One of Australia's iconic tourist experiences - climbing the Sydney Harbour Bridge - is about to undergo the biggest change in its 22-year history.
Starting on September 6, BridgeClimb is launching its "Ultimate Climb" - the first time climbers will be able to traverse the entire span of the bridge's arch, from south to north.
Previously, climbers would head to the summit, 134 metres above the harbour, from the south before crossing from the east to the west side of the bridge and returning back down to the southern pylons.
Climbers on the new route will head to the highest point of the bridge before heading down the northern side to take in new views of Milson's Point, Lavender Bay, McMahons Point, Luna Park, North Sydney Olympic Pool and Kirribilli.
After reaching the northern pylons, they will cross the arch of the bridge a second time, this time on the western side, to return to their starting point and walking 1621 stairs across 3.3 kilometres in the process.
"I'd describe it as inside, outside, over and through, north side, south side, east and west," said BridgeClimb head of operations Aden Duncan. "It's accessing every part of the bridge, which is something we've never been able to take climbers on before."
BridgeClimb was taken over by Hammons Holdings in 2018, with a 20-year lease to operate the business after winning a process involving 12 bidders, including the founding operator.
The family-owned company's managing directors, Anthea and David Hammon, flagged new routes for the climb shortly after they took over, in October, 2018, the same month the attraction scored a publicity coup with Prince Harry climbing during his visit to Australia, joined by Prime Minister Scott Morrison.
Allowing climbers to traverse the entire length of the bridge formed part of the Hammon's bid for the business, said Mr Duncan, but the process for launching it has taken nearly two years.
"Obviously there are a lot of logistical and safety considerations that come into play," said Mr Duncan. This included installing 1300 metres of new safety lines and looking at health considerations - including a COVID-19 plan for physical distancing and frequent cleaning of facilities.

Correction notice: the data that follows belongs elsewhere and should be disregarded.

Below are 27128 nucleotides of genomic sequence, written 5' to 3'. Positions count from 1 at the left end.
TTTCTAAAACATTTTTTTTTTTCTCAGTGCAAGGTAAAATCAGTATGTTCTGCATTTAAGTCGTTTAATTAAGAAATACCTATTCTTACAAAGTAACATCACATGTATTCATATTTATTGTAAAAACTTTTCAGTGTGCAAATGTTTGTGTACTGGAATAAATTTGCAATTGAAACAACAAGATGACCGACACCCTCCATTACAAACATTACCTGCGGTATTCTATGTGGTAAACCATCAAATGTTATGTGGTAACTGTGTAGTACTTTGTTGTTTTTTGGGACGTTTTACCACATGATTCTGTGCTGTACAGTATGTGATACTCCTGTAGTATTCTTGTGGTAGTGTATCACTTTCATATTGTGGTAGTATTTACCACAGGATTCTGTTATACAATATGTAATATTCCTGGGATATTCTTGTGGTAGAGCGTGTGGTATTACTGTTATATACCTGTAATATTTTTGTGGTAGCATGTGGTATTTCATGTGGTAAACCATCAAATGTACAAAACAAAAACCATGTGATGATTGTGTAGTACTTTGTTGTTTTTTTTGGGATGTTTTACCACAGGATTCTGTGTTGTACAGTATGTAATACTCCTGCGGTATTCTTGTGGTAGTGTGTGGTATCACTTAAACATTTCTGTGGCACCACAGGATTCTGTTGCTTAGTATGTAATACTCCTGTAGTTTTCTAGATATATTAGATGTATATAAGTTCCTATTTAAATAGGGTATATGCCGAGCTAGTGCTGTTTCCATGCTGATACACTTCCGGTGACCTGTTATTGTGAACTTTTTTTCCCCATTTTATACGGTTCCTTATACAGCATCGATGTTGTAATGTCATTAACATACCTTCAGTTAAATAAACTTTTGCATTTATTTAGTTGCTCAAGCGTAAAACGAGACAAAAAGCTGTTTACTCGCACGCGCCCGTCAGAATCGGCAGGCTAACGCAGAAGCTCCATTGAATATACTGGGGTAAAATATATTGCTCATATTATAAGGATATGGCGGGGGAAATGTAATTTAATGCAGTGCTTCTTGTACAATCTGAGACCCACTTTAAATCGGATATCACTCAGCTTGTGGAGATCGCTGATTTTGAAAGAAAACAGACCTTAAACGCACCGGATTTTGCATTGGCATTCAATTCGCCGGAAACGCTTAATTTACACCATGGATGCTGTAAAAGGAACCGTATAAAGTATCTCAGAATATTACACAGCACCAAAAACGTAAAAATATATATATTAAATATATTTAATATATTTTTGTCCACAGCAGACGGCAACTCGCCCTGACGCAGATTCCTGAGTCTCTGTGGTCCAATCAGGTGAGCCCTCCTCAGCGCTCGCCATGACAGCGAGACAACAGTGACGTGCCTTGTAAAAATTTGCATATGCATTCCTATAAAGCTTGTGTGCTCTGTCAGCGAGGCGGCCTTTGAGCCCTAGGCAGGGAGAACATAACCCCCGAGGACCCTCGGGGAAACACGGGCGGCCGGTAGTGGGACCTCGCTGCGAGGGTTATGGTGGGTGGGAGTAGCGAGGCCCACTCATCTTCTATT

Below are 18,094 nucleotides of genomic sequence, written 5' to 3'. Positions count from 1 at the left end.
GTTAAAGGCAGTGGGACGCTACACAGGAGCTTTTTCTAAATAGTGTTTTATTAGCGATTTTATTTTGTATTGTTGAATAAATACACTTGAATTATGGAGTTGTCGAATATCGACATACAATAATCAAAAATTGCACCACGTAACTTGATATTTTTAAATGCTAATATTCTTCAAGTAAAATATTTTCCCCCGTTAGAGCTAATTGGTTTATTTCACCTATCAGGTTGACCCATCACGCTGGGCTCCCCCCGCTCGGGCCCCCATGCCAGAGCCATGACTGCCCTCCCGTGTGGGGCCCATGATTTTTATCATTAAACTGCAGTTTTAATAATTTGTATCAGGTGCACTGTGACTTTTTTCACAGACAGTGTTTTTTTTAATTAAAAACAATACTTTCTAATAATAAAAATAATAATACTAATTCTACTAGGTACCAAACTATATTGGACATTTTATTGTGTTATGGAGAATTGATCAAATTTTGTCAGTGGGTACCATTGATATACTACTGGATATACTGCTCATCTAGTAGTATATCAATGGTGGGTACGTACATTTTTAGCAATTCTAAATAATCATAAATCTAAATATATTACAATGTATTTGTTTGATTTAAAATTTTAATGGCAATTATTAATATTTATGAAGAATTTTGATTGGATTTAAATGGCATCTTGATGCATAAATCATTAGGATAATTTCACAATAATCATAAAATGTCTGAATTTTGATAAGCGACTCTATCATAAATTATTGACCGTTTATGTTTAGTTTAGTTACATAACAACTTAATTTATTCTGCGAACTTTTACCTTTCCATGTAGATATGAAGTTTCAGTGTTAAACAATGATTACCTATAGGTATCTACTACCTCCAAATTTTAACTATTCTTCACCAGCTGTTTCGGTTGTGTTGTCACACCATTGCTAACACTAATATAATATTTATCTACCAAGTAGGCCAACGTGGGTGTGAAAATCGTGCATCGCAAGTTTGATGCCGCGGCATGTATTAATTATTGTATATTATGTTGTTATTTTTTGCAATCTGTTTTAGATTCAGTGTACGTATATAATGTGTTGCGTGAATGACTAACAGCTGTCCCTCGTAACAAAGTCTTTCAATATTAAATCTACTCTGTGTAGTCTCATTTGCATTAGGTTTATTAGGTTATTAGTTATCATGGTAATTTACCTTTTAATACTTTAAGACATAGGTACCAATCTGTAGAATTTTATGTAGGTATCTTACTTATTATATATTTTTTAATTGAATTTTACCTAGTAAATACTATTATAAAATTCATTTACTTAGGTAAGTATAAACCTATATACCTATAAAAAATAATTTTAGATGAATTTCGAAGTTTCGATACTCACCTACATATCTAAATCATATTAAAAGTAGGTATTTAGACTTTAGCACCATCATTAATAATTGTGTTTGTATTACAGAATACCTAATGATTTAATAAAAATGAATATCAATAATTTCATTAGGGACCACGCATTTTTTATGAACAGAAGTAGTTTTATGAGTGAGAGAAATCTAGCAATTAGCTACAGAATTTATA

"Recently we've been doing some trial climbs monitoring our test subjects' heart rates on the route, so we can get an understanding of what the effect of the increased distance is," he said.
Despite the extra distance, Mr Duncan said they found the new climb was no more strenuous than the original.
"We have a lot of rest points along the way, so it's suitable for most people, including children over eight years old," he said.
In a 2018 interview with the Sydney Morning Herald, Mr Hammon said that changes could potentially include cheaper options for climbers, given climbing the summit currently starts from $268 for an adult (though BridgeClimb is currently offering specials from $198 for adults).
But the new Ultimate Route will, not surprisingly, cost more than that, with adult tickets priced at $348.
The operators will be hoping the new route helps boost visitor numbers while borders remain closed, with about half of climbers typically coming from overseas in a normal year. The climb already saw a 15-to-20 per cent decline in climbers last summer, due to the smoke haze over Sydney caused by unprecedented bushfires.
The climb closed in late March as part of the lockdown of non-essential businesses due to COVID-19, reopening in late June. The climb is currently operating Fridays, Saturdays and Sundays, down from seven days a week prior to the pandemic outbreak and associated travel restrictions.